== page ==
“Redistricting is going on now, but redrawing those lines before we know about the new capacity the new school brings is going to be difficult.”
— Margaret Lorber
While incumbents held onto the City Council, the 2015 Alexandria election is bringing some new faces to the Alexandria School Board. In District B, three newcomers will fill the three empty seats left by incumbents Justin Keating, Marc Williams, and Kelly Booz. In District C, Ramee Gentry will replace Patricia Hennig. But while the election is over, their work is just getting started. When the four new School Board members take office in January, it will be in the middle of the school system’s redistricting and operating budget discussions.
Veronica Nolan, Cindy Anderson, and Margaret Lorber will represent District B. Some differences are already beginning to emerge among them. Nolan said she is very supportive of the work currently underway by the Alexandria City Public Schools’ (ACPS) redistricting committee.
“I appreciate and take seriously that the redistricting committee has such feedback,” said Nolan. “We’re working with hundreds of community members that want to be involved. That’s one of those things that makes Alexandria such an incredible and unique community. We need to come up with solutions that will effectively meet the needs of students and their families.”
Lorber, while also expressing her gratitude to the parents and the community’s input, is less optimistic about the current redistricting plans. For Lorber, the better choice would be to wait and redistrict after the planned new schools can be accounted for.
“Redistricting is going on now, but redrawing those lines before we know about the new capacity the new school brings is going to be difficult,” said Lorber. “We need to understand first where we’re going to renovate and rebuild. Right now, we’re just moving people from one crowded school to another.”
Anderson expressed similar concerns about the redistricting process, particularly that it might send the wrong message to the community.
“My concern is that the general public will think redistricting is a solution, and it’s not,” said Anderson. “We can reshuffle them all you want, but we don’t have enough seats. I don’t want us to lose the momentum for building onto the schools or building new schools. I don’t want that to hinder our finding new schools.”
In District C, Gentry agreed that redistricting will be the first big issue facing the new School Board members in the spring, but has higher hopes about its results.
“It’s a big priority for us,” said Gentry. “It will help with some of our capacity issues. We need to be dealing with out overcrowding problems.”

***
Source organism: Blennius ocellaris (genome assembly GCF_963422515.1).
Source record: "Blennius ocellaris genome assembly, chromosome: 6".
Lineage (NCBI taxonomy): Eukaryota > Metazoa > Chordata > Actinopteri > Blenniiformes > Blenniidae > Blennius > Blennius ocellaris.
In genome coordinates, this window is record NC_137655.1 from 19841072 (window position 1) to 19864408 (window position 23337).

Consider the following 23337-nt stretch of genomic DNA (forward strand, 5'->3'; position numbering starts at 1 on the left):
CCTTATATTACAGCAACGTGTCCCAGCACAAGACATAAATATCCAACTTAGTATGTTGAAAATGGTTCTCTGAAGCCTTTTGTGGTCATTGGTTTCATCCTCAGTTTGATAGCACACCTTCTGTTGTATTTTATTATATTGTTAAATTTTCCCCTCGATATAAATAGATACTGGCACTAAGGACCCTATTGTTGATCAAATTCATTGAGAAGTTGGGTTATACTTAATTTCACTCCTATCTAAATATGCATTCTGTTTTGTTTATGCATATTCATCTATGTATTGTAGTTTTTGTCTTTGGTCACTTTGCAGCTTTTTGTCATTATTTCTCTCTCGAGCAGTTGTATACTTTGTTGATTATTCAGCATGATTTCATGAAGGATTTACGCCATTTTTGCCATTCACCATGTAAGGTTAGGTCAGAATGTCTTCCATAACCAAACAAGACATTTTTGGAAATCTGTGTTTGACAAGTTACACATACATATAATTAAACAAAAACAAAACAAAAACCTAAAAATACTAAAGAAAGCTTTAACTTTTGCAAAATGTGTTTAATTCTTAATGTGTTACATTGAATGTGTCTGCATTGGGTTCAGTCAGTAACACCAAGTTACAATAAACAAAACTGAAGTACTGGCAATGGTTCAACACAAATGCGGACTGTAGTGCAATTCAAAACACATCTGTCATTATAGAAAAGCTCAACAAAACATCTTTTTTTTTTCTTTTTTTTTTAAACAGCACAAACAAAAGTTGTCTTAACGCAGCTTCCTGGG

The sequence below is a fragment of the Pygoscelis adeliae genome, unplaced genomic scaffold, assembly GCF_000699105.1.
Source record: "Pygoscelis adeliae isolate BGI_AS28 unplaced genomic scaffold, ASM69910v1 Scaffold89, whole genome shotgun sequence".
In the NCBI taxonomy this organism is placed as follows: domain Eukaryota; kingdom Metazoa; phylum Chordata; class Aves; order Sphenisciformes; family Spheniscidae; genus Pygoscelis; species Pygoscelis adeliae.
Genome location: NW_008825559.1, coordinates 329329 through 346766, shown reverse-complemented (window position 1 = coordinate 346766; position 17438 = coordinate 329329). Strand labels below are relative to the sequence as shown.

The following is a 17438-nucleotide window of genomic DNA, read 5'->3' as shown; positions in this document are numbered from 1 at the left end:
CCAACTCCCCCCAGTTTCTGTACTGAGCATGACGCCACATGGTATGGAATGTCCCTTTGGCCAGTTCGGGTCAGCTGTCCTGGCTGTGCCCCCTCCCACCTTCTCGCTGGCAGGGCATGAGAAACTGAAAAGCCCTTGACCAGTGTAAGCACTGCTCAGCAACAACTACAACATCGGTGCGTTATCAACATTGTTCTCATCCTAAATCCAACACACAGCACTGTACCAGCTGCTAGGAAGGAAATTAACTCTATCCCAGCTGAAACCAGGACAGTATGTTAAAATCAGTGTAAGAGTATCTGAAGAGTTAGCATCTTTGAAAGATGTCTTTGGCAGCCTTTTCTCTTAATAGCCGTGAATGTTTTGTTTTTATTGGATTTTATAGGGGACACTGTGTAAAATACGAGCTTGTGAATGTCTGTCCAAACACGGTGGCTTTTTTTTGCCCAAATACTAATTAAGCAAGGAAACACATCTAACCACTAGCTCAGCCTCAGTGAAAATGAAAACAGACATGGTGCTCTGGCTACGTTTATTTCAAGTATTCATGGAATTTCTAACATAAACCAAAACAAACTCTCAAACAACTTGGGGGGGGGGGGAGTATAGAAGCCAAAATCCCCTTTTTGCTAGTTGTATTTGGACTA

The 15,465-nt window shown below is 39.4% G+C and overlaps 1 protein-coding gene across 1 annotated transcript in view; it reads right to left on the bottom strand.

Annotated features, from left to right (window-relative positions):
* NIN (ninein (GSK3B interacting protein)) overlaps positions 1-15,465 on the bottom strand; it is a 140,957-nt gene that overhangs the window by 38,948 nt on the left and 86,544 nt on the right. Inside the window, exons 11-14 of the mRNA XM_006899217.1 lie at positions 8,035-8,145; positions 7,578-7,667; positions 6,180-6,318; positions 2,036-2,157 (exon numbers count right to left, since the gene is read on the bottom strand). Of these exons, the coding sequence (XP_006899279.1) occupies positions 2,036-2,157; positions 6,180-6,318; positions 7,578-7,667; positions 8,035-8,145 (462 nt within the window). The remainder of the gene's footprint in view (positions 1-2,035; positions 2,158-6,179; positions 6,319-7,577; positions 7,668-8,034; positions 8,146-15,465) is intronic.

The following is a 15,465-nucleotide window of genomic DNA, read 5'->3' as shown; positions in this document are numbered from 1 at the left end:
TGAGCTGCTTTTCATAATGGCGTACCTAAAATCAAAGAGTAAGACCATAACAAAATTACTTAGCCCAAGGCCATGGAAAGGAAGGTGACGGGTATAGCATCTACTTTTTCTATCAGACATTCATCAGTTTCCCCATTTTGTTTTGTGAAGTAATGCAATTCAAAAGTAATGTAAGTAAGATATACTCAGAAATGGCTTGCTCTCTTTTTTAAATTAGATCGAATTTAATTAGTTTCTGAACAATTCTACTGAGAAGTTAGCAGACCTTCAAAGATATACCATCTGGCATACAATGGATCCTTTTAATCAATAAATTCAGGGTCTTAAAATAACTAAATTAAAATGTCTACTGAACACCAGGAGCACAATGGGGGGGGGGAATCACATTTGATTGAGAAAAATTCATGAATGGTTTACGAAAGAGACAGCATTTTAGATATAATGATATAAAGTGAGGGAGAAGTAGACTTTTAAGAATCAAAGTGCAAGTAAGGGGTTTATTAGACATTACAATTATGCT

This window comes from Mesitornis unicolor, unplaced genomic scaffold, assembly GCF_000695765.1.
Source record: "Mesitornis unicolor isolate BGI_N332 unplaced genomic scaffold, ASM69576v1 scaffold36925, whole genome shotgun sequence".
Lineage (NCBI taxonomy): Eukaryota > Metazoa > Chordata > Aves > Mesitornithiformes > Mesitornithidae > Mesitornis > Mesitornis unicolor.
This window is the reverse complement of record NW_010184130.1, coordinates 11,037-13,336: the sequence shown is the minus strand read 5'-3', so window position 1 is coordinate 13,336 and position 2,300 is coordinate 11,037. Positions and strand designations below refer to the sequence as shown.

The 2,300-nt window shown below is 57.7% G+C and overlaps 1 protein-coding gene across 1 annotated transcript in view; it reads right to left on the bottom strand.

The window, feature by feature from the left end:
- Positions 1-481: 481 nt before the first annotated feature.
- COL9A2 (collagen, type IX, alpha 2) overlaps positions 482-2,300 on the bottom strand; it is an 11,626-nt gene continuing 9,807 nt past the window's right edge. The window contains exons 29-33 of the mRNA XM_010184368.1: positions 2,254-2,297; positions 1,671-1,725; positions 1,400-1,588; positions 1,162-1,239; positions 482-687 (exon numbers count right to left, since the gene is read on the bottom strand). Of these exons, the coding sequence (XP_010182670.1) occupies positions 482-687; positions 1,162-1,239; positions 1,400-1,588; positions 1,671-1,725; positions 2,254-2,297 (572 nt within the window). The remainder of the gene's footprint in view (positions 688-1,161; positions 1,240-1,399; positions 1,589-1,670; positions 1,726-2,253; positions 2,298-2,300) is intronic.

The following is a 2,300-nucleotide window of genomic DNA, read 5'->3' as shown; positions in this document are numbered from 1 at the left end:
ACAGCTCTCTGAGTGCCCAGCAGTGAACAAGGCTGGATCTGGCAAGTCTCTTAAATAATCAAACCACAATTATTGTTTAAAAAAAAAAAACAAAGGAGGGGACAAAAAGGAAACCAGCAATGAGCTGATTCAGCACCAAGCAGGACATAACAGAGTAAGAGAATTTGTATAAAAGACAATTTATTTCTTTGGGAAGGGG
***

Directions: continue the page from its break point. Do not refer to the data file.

According to Lorber, the new board members are already being caught up on the details of issues like redistricting and the budget. The CIP budget was presented by Dr. Alvin Crawley on Nov. 12, but the main discussions and debates will be on the schools’ operating budget beginning in the spring.
“We have to hit the ground running on the budget process,” said Lorber. “Throughout the next two months, we’re meeting with orientation-type events so that we’re really up to speed.”
On the spring budget, Gentry says there needs to be better communication between the schools and City Council on school needs.
“We need to be having good, substantive discussions, and we want to make sure they feel like they have the information they need for this,” said Gentry. Part of this is accountability. Gentry says the schools need to be honest about areas where the school needs improvement or even have the courage to “course correct” around programs that don’t work.
In the budget discussions, Nolan says her priority will be on supporting and retaining top talent in ACPS. Assistance to the schools’ teachers and administration was cited as a major budget goal for each of the newly elected board members.
“I’ll be pushing for extra personnel in classrooms,” said Lorber. “Whenever possible, to keep diverse group of learners together, you need more paraprofessionals and professionals supporting the people who are teaching.”
On redistricting and the budget, parting School Board members Booz and Hennig left their successors with some advice from their experiences. Hennig advised the new board members to make sure they really read everything they’re given, then read it again to make sure they understand, and to write down any questions that come up. Hennig said this is especially important in the budget discussions.
“Read it, read it again and get your questions written down,” said Hennig. “If you have a question on a program, ask what effect it has had on academic achievement as an example. Remember that parents and community sometimes have their own agenda on items — do not let that affect your judgment.”
Booz advised new board members to make sure they keep the budget discussions focused on the board priorities and specific issues that help student achievement. Both departing members also firmly stood by the necessity of redistricting.
“No board wants to tackle redistricting,” said Booz. “There are reasons why Alexandria has not revisited school lines since 1999. There are also reasons why schools are bursting at the seams in the West End. It’s important for board members and the community to understand the problem facing Alexandria school assignment and the need for redistricting. So many students cannot attend their neighborhood school on day one due to overcrowding. As a result, many students are transferred to other schools. My measure has always been to vote on what’s best for students even if that vote might not be popular among some. Voting on what’s right versus what's popular should be a touchstone for decisions on redistricting.”
“Redistricting is necessary,” said Hennig, “not just for population distribution, but for equity among the schools. Again, listen, ask questions, make your own conclusions and judgments.”